Published: 1 Jan 2019

Our Strategy

The John Muir Trust's strategy - Wild Places for People and Nature - sets our priorities for the next few years

It will enable the organisation to meet the needs for which it was set up, while recognising that the world around us is changing. It also sets out our ambitions, intentions and the direction of travel for the next few years.

Have your say on our new Strategic Plan for 2022-2026

Our Trustees and team have been developing a new Strategic Plan which will take us through to 2026. It is set to be launched in Spring 2022 once it has been agreed by Trustees at the December 2021 board meeting. Trustees are interested in the views and input of Members and wider stakeholders on the top level approach and direction of travel of this plan.

A one-page Strategic Plan 2022-2026 draft for consultation has been created and can be downloaded below. It outlines the overall approach being developed and includes eight strategic objectives which the Trustees recommend that, once agreed, the Trust's staff will implement via operational activities.

Share your feedback

Members are invited to feedback on the Trustees' recommended strategic objectives.  Please complete this online survey before 12 November 2021.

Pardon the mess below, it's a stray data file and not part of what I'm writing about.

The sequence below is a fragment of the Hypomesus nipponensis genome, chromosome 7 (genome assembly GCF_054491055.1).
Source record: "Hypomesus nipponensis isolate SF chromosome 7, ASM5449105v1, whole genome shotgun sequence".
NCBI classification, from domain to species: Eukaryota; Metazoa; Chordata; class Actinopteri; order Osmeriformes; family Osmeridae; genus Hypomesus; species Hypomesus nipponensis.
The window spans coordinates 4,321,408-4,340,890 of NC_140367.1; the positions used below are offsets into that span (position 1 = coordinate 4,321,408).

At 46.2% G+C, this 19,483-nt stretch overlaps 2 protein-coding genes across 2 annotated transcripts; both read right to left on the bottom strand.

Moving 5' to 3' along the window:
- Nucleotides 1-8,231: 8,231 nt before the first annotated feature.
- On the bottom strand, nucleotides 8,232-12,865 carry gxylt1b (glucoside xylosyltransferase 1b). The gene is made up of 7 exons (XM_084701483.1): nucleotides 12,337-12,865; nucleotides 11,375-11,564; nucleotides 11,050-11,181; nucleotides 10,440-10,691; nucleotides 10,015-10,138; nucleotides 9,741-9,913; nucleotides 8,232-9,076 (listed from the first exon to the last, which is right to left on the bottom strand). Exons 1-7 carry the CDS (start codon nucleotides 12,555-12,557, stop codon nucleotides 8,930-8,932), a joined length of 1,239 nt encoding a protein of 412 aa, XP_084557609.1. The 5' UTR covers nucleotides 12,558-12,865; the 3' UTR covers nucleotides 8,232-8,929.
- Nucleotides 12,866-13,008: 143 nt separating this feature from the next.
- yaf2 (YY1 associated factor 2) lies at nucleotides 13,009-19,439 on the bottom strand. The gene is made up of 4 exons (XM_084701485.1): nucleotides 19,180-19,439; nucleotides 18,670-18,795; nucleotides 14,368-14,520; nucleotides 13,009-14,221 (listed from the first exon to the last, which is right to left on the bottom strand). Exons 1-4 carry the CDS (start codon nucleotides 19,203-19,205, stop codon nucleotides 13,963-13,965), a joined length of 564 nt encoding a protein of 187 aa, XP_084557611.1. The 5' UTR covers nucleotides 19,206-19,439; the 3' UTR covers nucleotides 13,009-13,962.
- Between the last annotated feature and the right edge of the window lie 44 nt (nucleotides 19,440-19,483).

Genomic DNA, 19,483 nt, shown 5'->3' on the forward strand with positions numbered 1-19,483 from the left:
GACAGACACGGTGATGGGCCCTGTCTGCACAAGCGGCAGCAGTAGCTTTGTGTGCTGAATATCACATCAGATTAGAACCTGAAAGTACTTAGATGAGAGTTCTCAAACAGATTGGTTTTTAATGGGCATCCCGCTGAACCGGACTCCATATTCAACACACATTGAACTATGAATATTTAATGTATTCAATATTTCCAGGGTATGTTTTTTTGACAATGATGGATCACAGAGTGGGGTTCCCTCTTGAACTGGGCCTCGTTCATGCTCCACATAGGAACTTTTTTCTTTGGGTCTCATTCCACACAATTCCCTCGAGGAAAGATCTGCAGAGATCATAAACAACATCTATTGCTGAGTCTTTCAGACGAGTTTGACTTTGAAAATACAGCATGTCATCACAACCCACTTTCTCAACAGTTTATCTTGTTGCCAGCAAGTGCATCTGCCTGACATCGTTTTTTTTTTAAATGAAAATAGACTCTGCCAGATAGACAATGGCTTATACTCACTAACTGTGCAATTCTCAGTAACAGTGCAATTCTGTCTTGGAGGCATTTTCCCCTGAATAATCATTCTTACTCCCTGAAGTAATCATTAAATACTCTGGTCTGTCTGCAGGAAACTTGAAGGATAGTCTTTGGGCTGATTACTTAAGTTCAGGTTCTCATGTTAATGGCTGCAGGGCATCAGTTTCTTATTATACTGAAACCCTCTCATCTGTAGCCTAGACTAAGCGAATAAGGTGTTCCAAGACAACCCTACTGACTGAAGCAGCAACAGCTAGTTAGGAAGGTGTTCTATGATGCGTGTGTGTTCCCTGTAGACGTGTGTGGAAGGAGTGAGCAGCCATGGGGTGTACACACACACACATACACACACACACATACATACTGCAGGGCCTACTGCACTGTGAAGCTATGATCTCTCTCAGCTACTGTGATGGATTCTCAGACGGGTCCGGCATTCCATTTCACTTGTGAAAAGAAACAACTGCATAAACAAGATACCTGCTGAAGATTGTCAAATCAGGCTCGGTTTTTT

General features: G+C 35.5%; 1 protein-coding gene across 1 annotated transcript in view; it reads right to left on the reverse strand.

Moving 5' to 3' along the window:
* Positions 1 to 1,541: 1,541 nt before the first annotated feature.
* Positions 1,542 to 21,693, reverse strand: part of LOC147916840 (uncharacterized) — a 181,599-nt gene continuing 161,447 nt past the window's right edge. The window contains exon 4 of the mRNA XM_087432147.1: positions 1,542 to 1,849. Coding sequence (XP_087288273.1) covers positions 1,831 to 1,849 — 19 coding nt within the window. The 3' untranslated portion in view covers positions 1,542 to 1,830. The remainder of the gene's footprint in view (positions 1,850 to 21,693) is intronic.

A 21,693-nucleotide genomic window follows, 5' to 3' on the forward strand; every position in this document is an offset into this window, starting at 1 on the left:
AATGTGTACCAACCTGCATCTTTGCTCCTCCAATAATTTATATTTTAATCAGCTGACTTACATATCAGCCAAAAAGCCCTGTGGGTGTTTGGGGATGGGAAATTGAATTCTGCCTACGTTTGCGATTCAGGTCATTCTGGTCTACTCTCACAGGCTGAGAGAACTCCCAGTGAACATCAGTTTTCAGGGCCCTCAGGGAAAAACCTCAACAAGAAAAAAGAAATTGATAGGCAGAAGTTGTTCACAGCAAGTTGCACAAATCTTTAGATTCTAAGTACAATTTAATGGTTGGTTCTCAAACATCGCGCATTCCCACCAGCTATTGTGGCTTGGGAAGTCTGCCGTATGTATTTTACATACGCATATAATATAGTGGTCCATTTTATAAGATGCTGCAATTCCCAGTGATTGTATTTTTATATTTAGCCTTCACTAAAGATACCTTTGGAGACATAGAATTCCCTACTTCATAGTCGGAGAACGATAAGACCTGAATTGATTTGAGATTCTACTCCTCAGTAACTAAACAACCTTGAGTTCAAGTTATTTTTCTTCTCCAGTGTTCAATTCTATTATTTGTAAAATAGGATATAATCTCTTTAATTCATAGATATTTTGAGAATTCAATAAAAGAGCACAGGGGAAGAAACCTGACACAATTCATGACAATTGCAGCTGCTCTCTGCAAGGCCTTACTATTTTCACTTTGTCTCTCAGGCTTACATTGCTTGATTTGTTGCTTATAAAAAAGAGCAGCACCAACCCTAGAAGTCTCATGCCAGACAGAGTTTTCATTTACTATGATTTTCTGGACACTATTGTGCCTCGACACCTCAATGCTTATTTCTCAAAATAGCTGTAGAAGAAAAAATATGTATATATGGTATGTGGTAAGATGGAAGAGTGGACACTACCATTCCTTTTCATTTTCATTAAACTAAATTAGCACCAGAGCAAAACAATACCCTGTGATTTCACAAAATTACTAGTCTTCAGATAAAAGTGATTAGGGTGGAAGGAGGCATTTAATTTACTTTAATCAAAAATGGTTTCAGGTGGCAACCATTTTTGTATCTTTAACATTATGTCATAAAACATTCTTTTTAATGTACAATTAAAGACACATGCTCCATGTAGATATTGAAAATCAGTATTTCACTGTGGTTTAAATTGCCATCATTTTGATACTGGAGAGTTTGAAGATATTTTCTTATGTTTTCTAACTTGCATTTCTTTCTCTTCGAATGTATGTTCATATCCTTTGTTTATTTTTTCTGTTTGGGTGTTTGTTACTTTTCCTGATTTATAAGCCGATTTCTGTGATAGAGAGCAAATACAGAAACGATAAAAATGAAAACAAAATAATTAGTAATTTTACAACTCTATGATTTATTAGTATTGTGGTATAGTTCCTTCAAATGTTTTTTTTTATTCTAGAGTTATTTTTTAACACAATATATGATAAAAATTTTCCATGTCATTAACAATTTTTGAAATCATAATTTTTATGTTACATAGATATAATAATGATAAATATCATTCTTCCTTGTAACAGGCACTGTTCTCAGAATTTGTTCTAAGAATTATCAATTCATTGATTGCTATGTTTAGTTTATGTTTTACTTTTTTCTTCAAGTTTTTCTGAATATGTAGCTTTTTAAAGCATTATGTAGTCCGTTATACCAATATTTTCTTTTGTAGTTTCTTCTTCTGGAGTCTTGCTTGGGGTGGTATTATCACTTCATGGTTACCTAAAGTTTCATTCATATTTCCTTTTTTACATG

Note: Please include your membership number where requested at the end of the survey so we can verify Member responses. If you are a joint or family Member, each of you can complete the survey using the same membership number. 

Thank you for taking the time to consider the proposed strategic approach for the John Muir Trust. If you have any additional questions or input about the top level Strategic Plan, please e-mail Kevin Lelland, the Trust's Head of Development and Communications. He can reply and / or arrange a short telephone or online call to capture any further feedback. 

Our time is one of rapid change, increasing challenge and opportunity. As Trustees we believe that we must respond with a bold strategy that enables us to deliver on our mission to ensure that wild places have a key role: for nature, for society, and in tackling the climate emergency and biodiversity loss.

~ Dave Gibson, on behalf of the Trustees of the John Muir Trust ~